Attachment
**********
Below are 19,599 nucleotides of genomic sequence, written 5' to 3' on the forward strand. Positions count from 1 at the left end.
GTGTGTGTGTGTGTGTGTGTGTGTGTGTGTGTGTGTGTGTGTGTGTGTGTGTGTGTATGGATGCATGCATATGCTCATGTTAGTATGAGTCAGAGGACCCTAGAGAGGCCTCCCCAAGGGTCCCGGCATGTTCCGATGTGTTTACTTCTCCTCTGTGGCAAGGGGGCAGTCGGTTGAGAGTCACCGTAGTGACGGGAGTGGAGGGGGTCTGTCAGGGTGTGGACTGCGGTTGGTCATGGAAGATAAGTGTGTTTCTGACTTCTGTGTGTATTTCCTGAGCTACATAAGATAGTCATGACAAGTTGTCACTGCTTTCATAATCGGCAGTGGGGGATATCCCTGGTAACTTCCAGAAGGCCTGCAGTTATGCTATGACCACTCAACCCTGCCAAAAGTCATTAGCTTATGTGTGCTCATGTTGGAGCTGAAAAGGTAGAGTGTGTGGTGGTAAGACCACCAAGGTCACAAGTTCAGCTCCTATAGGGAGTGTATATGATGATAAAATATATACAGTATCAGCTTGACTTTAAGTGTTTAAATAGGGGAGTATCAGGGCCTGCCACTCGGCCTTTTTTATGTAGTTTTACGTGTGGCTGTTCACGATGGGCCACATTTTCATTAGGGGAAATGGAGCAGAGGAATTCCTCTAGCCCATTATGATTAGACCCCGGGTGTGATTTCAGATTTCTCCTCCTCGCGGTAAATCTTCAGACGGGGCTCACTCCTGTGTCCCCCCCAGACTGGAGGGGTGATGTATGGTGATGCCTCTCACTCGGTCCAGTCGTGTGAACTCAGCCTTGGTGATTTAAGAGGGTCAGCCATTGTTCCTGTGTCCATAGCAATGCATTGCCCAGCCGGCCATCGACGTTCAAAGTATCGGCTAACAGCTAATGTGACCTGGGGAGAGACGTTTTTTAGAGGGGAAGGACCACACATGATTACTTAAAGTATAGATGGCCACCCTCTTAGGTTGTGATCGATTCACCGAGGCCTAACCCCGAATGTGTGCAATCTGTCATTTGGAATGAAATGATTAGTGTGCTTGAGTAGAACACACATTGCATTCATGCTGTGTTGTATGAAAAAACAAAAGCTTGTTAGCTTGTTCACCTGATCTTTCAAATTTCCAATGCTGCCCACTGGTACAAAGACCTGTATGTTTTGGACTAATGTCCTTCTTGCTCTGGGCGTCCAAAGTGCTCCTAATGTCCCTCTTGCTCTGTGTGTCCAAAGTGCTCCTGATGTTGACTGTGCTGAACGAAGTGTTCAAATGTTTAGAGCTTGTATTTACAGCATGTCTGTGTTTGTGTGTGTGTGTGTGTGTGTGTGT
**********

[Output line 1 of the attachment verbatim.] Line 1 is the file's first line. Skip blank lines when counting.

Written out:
Below are 19,599 nucleotides of genomic sequence, written 5' to 3' on the forward strand. Positions count from 1 at the left end.